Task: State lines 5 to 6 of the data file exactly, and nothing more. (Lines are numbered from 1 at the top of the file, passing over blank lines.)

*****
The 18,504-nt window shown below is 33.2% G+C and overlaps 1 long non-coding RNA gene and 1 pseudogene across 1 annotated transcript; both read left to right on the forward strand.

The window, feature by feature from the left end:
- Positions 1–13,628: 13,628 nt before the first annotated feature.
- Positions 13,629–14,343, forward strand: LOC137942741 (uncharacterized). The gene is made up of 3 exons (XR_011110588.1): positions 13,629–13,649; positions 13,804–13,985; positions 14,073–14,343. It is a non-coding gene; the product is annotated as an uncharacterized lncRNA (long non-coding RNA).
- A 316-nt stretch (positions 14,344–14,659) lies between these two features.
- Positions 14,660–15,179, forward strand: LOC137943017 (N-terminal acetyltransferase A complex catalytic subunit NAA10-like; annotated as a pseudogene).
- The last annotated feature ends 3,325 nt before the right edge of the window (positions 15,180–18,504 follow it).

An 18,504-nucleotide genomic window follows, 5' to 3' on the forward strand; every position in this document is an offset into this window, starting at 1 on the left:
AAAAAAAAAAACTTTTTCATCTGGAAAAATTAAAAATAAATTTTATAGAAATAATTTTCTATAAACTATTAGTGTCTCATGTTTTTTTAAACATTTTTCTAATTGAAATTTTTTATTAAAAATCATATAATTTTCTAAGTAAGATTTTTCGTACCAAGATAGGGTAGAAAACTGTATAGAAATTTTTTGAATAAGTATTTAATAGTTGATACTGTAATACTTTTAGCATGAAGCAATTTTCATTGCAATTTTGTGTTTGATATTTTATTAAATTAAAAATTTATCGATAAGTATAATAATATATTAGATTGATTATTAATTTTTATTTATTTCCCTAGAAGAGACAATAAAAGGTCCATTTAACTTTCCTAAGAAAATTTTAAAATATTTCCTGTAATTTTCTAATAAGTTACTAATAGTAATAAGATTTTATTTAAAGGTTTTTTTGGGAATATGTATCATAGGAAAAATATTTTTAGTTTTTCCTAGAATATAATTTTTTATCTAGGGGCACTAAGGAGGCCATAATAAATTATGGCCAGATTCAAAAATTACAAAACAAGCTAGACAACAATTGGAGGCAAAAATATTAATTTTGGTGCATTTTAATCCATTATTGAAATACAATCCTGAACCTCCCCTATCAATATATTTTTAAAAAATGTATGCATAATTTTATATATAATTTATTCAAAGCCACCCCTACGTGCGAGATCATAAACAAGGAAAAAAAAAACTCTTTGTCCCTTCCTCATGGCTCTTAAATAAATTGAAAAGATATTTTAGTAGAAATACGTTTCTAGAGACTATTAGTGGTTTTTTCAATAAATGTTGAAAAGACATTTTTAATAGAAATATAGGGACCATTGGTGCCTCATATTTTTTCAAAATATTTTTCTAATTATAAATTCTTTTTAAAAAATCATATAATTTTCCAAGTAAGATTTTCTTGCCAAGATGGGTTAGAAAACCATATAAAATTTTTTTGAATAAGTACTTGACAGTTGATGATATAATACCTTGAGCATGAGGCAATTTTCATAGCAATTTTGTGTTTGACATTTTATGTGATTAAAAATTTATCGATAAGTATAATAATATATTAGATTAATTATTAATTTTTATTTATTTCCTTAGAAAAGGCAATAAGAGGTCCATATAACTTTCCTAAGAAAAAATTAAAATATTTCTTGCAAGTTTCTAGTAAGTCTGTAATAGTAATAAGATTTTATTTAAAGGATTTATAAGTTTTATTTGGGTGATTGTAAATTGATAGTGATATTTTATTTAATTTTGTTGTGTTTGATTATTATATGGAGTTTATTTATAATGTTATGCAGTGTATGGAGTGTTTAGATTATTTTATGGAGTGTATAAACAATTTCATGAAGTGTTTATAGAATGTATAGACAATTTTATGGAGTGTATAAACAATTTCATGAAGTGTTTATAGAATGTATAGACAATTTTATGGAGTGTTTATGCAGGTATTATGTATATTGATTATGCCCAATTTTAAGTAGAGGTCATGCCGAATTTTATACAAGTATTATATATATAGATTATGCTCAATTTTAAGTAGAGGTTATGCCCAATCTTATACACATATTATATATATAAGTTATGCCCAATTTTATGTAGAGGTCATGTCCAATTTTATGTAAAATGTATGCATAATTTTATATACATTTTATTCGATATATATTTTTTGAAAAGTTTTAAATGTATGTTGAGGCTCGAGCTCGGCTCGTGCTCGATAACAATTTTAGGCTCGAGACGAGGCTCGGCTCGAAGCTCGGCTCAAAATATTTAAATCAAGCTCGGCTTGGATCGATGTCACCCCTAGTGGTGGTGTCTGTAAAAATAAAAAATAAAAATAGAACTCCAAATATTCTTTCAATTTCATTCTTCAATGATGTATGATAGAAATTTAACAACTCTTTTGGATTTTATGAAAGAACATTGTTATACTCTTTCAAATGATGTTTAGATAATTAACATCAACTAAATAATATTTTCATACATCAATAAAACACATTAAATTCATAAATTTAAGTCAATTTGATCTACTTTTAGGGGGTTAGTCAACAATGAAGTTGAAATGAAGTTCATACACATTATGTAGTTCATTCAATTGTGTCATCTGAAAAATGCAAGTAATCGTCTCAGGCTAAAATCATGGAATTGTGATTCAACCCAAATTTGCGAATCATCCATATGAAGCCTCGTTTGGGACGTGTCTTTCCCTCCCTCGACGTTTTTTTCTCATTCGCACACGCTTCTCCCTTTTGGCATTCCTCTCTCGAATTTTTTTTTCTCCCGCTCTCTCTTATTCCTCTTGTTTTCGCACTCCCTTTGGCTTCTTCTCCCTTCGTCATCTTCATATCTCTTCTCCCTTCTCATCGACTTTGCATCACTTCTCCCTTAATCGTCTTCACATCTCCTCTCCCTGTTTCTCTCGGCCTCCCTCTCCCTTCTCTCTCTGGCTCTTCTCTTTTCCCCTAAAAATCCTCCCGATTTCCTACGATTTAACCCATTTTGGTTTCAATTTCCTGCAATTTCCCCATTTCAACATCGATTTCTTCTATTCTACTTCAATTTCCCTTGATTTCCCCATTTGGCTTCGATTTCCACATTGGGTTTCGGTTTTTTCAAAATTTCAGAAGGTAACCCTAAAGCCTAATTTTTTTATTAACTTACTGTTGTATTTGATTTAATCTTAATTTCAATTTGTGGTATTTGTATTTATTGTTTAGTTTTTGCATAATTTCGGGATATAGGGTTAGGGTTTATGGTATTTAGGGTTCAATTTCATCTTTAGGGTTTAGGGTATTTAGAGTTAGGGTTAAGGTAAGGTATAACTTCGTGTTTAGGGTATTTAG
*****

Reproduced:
- A 316-nt stretch (positions 14,344–14,659) lies between these two features.
- Positions 14,660–15,179, forward strand: LOC137943017 (N-terminal acetyltransferase A complex catalytic subunit NAA10-like; annotated as a pseudogene).